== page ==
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President Donald Trump's budget director Mick Mulvaney. (Photo: AP)

Cut Corporate Taxes? This Is How the Biggest Companies Cheated on Taxes in 2016

Paul Buchheit

Donald Trump wants to cut what some call the "highest corporate tax rate in the world." The tax cut will, according to Treasury Secretary Steve Mnuchin, "pay for itself with economic growth." 

"Corporations make billions from U.S. research and education, but then they turn around and cheat us on taxes."Two delusions in one.

The realities are far different for anyone who actually considers the facts. And some of the facts about 2016 tax avoidance are shocking and depressing. For example, two of the big banks (JP Morgan and Bank of America) together underpaid their taxes by more than Trump's proposed $10.6 billion education cuts, which would eliminate or reduce after-school programs, work-study programs, state grants, teacher training, arts programs, and physical education. The two banks combined to DEFER nearly $10 billion. 

Companies that Use U.S. Resources But Claim ALL Their Profits in Other Countries 

Exxon has over half of its natural gas facilities, half of its developed acreage, the great majority of its productive and development wells, and half of its retail sites in the U.S. but declared $5.8 billion in U.S. losses along with $13.8 billion in foreign profits in 2016. The company CLAIMED A CREDIT on its U.S. income tax. 

Pfizer had half of its sales in the U.S. in 2016, yet claimed an $8.5 billion LOSS IN THE U.S. along with nearly $17 billion in foreign profits. Despite paying an effective tax rate of just 4 percent on its total income in 2016, and despite being one of the nine pharmaceutical companies among the top 30 Fortune 500 firms in offshore tax hoarding, Pfizer CEO Ian Read complained that U.S. taxes had his company fighting "with one hand tied behind our back." 

Dow Chemical had 63 percent of its assets and 35 percent of its sales in the U.S. in 2016, but declared only 11% of its income in the United States. Caterpillar generates nearly half of its sales in the U.S., but claimed over $2 billion in U.S. losses and over $2 billion in foreign profits -- and, of course, a credit on its U.S. tax bill. 

Companies that Defer Their Taxes, Year after Year after Year... 

In the spotlight here is lovable old Warren Buffett, whose company Berkshire Hathaway has used "hypothetical amounts" to 'pay' its taxes while actually deferring $77 billion in real taxes. The company would keep 20% of this—tax-free forever— if Trump's tax plan were to go through.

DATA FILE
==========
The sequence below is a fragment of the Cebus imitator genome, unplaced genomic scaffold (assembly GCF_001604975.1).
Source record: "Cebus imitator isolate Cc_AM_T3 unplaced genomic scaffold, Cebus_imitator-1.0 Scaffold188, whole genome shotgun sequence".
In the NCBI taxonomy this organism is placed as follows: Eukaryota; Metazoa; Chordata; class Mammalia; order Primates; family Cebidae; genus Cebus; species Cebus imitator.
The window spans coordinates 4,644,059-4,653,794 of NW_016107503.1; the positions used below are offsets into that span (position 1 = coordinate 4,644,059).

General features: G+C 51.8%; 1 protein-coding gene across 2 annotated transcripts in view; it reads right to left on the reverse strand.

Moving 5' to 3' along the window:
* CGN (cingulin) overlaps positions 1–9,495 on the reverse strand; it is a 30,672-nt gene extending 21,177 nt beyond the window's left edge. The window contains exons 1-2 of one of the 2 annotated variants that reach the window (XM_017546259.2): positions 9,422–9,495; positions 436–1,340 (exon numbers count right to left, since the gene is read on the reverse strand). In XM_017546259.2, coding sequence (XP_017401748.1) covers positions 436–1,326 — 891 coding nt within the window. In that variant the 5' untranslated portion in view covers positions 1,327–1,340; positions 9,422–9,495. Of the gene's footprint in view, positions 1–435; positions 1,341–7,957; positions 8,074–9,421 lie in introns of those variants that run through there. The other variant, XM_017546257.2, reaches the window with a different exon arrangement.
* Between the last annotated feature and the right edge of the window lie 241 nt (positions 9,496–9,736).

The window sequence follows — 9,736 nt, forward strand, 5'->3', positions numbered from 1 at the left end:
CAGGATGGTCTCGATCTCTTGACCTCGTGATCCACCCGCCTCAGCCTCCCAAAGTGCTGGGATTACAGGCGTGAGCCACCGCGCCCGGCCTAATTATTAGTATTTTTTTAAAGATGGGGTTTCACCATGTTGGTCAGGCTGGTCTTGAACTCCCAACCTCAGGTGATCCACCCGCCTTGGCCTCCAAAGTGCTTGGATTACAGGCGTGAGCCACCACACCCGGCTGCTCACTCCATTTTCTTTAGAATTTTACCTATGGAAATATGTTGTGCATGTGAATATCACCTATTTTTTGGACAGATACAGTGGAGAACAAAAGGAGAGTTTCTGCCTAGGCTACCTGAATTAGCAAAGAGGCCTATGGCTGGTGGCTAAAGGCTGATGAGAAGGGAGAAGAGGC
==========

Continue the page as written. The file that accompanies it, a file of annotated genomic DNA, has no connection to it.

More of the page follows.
According to Barron's, "It seems that Buffett and his businesses are serial deprivers of tax revenue to the U.S. Treasury. Yet that does not deter him from loudly advocating higher income tax rates for others." Buffett endears himself to average Americans by complaining that "My friends and I have been coddled long enough by a billionaire-friendly Congress." 

Another extreme deferrer is Apple, the leading offender among the Fortune 500 companies that are collectively holding over $2.1 trillion in accumulated profits offshore for tax purposes, with estimated taxes due of over $600 billion. CEO Tim Cook said, "We’re not a tax dodger. We pay our share and then some." 

Companies that Have Crippled a State's K-12 and Higher Education Systems 

The mayor of Chicago and governor of Illinois are blaming each other for the Chicago Public School budget crisis, and Illinois colleges are in constant danger of being shut down. But Illinois lost over a billion dollars in 2016 tax revenue to ten of its largest companies, which according to their own records paid just 1.8% of their profits in state taxes, about a quarter of the required amount. 

Yet it’s the children and the taxpayers who bear the burden of reform. Illinois has the highest educational revenue shortfall among the 50 states, and it cut higher education spending by over 50% from 2008 to 2016. Illinois has the 2nd-highest property taxes in the nation. The Institute on Taxation and Economic Policy named Illinois one of the ten "Most Regressive State Tax Systems," with the third-highest "Taxes on the Poor." 

But no mention of the tax avoiders. Just 10 of them would have contributed an additional $1.1 billion to Illinois educational needs, if they had paid what they owe. 

Companies That Just Don't Pay 

Notorious non-payer General Electric stayed true to form in 2016, claiming a $2.6 billion credit even though it had over $2 billion in U.S. profits (and $9 billion in profits overall). 

Then come the banks -- Bank of AmericaJP Morgan, and Citigroup -- which together made $53 billion in U.S. profits but paid 10% or less in taxes, with Bank of America 'leading' the way with a 2% tax payment on its $16 billion profit.


Ten companies mentioned in this report collectively withheld nearly $15 billion in tax money in 2016. 

That's as much as Trump's proposed cut for Health and Human Services, which carries out essential research on cancer and deadly threats like the Ebola and Zika viruses. 

Corporations make billions from U.S. research and education, but then they turn around and cheat us on taxes. And Republicans think corporations should get a tax break. 

Our work is licensed under Creative Commons (CC BY-NC-ND 3.0). Feel free to republish and share widely.
Paul Buchheit

Paul Buchheit

Paul Buchheit is an advocate for social and economic justice, and the author of numerous papers on economic inequality and cognitive science. He was recently named one of 300 Living Peace and Justice Leaders and Models. He is the author of "American Wars: Illusions and Realities" (2008) and "Disposable Americans: Extreme Capitalism and the Case for a Guaranteed Income" (2017). Contact email: paul (at)

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